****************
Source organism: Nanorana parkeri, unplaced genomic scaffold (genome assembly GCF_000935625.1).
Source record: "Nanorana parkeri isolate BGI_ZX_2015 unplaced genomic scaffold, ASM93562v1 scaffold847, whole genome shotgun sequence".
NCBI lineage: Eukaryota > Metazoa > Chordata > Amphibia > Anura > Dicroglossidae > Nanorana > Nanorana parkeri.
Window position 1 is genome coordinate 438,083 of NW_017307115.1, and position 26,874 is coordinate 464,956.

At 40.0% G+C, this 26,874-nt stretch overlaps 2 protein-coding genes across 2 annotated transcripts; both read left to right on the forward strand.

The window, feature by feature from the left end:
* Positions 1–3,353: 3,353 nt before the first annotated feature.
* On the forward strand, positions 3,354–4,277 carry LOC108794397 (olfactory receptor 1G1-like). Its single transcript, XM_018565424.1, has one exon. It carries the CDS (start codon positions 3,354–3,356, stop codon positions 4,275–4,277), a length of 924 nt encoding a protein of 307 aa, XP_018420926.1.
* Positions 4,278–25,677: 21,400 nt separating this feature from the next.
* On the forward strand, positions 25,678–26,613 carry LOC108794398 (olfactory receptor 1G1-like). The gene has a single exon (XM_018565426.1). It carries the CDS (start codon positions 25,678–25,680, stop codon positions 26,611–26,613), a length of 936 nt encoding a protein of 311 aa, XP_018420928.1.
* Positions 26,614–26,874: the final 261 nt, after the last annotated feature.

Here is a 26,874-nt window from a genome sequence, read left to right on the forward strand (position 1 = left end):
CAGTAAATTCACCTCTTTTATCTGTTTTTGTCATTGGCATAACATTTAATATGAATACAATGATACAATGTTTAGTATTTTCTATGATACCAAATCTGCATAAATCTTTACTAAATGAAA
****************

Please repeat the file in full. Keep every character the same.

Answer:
Source organism: Nanorana parkeri, unplaced genomic scaffold (genome assembly GCF_000935625.1).
Source record: "Nanorana parkeri isolate BGI_ZX_2015 unplaced genomic scaffold, ASM93562v1 scaffold847, whole genome shotgun sequence".
NCBI lineage: Eukaryota > Metazoa > Chordata > Amphibia > Anura > Dicroglossidae > Nanorana > Nanorana parkeri.
Window position 1 is genome coordinate 438,083 of NW_017307115.1, and position 26,874 is coordinate 464,956.

At 40.0% G+C, this 26,874-nt stretch overlaps 2 protein-coding genes across 2 annotated transcripts; both read left to right on the forward strand.

The window, feature by feature from the left end:
* Positions 1–3,353: 3,353 nt before the first annotated feature.
* On the forward strand, positions 3,354–4,277 carry LOC108794397 (olfactory receptor 1G1-like). Its single transcript, XM_018565424.1, has one exon. It carries the CDS (start codon positions 3,354–3,356, stop codon positions 4,275–4,277), a length of 924 nt encoding a protein of 307 aa, XP_018420926.1.
* Positions 4,278–25,677: 21,400 nt separating this feature from the next.
* On the forward strand, positions 25,678–26,613 carry LOC108794398 (olfactory receptor 1G1-like). The gene has a single exon (XM_018565426.1). It carries the CDS (start codon positions 25,678–25,680, stop codon positions 26,611–26,613), a length of 936 nt encoding a protein of 311 aa, XP_018420928.1.
* Positions 26,614–26,874: the final 261 nt, after the last annotated feature.

Here is a 26,874-nt window from a genome sequence, read left to right on the forward strand (position 1 = left end):
CAGTAAATTCACCTCTTTTATCTGTTTTTGTCATTGGCATAACATTTAATATGAATACAATGATACAATGTTTAGTATTTTCTATGATACCAAATCTGCATAAATCTTTACTAAATGAAA